Social ethics and values have become fashion in this age of consumer culture. Feminism in the ’90s was cool; you could wear the slogan on a T-shirt, a button, etc. It’s simply not cool anymore; it’s passe’.  And in the music scene, being passe’ is even less cool, because you want people to like your band.  Women, already at a social disadvantage in the metal scene, don’t want to appear any less cool, so there is this reluctance to claim the feminism term if they wanna fit in with the boys. And for men in the metal scene, it’s not only uncool to talk about feminism in a positive way, but it’s “wussy.” I personally find this mentality to be incredibly weak, but then again I don’t care about being metal enough or popular; I’m not trying to impress anybody, get “signed,” or compete with anyone.  I am satisfied with what I already have.

5) What else should we talk about when we talk about women in metal? What’s not being said/tackled/discussed?

So much is not being discussed, too much to go into in this interview. Like the fact that more women are participating in metal bands these days doesn’t necessarily mean that barriers are being broken. And why female musicians are always referred to as “female musicians” and not simply just “musicians.” It would be more interesting to discuss the actual hierarchies that are in place, and how those hierarchies (patriarchies) are holding back actual creativity for everybody.  And the homophobia, which I feel is at the root of a lot of social problems. What people don’t realize is that the basic ignorance around not discussing these issues are actually preventing new art from being created — art that’s unique, fresh and interesting, the way punk and metal took the world by storm in the 1970s. We’ll never be able to experience anything like that again unless we get past these social barriers, or shackles, which is exactly what it did the first time around.

6) Can you share a story where you were really enthused about a scene’s response? Maybe there’s a place out there that’s doing things right.

I think the Eagle Tavern in San Francisco is doing things right.  It is one of the first – or maybe even THE first – gay leather-daddy bars to exist on the West Coast. (I believe the “bear” term was even invented there.) They have weekly metal nights there, and they always seem to draw the most diverse crowds women, men, straight, queer, transgender, etc. – and for some reason, differences never matter there. It’s a real melting pot on those Thursday metal nights. And the queerness is totally in your face Tom of Finland homoerotic artwork all over the venue, etc. yet straight people – straight metalheads still seem to feel welcome and comfortable going there. And it’s still this dive-y, down-and-dirty kinda place, and 100 percent metal, so it’s the best of everything.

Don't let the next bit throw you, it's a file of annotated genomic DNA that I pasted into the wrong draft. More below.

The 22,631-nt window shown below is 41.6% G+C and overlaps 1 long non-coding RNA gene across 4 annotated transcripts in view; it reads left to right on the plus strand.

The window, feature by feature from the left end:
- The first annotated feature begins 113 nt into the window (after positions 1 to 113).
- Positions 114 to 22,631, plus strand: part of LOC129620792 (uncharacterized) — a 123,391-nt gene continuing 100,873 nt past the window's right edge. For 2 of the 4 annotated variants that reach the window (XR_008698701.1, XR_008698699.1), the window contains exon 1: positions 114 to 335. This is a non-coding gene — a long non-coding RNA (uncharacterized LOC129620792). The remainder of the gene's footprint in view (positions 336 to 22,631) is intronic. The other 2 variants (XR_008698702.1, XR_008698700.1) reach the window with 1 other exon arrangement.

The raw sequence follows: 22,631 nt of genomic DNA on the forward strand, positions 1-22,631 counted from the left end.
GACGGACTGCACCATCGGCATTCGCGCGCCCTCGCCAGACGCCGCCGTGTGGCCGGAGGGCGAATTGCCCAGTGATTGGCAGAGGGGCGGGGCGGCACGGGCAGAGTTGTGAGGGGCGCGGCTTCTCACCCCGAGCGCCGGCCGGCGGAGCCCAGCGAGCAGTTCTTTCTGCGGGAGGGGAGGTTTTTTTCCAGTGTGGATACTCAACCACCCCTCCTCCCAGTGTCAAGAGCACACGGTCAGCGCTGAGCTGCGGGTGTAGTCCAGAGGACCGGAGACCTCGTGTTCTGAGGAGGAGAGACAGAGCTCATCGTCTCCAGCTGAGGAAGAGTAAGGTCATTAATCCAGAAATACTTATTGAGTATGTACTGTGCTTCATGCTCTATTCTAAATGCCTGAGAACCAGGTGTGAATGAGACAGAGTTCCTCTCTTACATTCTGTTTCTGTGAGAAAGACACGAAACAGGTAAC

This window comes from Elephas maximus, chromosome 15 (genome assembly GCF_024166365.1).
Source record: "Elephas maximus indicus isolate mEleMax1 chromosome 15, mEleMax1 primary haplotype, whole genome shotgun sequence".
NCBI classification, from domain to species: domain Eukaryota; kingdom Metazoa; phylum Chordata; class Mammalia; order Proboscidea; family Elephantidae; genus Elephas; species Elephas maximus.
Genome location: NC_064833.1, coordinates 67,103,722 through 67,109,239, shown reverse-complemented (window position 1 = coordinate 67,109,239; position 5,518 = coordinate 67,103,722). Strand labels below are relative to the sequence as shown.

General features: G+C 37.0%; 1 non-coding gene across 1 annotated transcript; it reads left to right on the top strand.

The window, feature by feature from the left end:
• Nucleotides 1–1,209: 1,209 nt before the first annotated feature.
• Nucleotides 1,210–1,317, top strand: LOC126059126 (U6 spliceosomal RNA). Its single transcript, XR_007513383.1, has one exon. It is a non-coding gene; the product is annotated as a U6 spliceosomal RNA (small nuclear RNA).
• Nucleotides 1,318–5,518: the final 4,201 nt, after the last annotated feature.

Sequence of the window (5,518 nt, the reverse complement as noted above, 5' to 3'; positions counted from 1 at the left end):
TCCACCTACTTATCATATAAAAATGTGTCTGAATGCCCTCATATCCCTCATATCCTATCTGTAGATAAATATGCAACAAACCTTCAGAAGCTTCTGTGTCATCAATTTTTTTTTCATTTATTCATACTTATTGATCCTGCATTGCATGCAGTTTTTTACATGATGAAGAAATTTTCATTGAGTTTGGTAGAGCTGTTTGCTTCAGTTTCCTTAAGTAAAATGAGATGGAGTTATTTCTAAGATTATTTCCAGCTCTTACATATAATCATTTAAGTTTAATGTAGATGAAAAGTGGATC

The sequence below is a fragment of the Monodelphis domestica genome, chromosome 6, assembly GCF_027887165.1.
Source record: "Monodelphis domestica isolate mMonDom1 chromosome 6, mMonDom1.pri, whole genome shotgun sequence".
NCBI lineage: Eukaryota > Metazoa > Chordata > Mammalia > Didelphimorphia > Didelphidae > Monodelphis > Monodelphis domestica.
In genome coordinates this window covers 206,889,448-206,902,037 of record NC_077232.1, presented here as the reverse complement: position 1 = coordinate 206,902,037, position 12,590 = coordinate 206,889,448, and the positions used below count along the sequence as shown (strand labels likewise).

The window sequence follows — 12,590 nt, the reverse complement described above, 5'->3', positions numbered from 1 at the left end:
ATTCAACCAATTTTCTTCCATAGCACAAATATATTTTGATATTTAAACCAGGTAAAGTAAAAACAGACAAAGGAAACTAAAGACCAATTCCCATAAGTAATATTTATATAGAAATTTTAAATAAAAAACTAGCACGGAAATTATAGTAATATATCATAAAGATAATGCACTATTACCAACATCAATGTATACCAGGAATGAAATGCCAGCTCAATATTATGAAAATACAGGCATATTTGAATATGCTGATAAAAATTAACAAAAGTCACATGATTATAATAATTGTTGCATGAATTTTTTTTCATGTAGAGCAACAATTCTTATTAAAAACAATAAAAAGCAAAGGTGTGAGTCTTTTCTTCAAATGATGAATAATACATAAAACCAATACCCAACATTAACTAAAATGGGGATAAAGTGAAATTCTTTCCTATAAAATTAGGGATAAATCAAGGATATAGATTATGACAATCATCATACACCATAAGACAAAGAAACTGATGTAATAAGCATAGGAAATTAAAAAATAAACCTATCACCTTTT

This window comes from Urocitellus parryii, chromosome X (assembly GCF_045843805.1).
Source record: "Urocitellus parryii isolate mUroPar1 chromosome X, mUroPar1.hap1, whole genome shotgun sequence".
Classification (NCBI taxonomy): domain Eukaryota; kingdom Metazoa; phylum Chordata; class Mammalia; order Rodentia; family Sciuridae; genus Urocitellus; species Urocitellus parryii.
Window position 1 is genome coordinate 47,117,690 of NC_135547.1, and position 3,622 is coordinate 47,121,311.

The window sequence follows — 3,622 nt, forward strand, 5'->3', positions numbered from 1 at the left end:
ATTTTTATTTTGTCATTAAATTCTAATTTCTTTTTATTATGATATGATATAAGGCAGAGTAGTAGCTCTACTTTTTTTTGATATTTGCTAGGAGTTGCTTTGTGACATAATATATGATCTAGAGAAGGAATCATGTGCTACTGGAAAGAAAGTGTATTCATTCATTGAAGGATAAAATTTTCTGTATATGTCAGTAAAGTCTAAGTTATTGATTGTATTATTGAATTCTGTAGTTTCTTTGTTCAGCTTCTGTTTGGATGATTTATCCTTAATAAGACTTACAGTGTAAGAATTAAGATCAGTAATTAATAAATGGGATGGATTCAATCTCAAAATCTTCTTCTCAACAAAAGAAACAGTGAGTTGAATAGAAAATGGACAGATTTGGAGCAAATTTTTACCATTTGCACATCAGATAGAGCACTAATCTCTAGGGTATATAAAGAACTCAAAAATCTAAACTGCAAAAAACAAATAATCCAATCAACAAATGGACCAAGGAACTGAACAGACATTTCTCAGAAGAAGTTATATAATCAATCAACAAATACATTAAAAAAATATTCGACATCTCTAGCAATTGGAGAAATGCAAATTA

Morla, the ancient one

3 Comments leave one →
  1. June 18, 2010 6:32 am

    ahh, leila…. youve melted my little heart once again… you pony. thanks for all the kind words and thank you to the interviewer for prompting this rad discussion. onward!

  2. June 25, 2010 5:19 am

    Awesome interview! I totally agree – the musician/female musician thing pissed me off when I was playing in bands and still pisses me off today. As much as I’m for more women in music (and definitely heavy music), it’s always been frustrating to be evaluated on the basis of my gender rather than the fact that I’m actually a good musician, which I’m sure is a sentiment a lot of women in music can relate to.


  1. Girls Don’t Like Metal interviews Leila Abdul-Rauf | Natalie Zed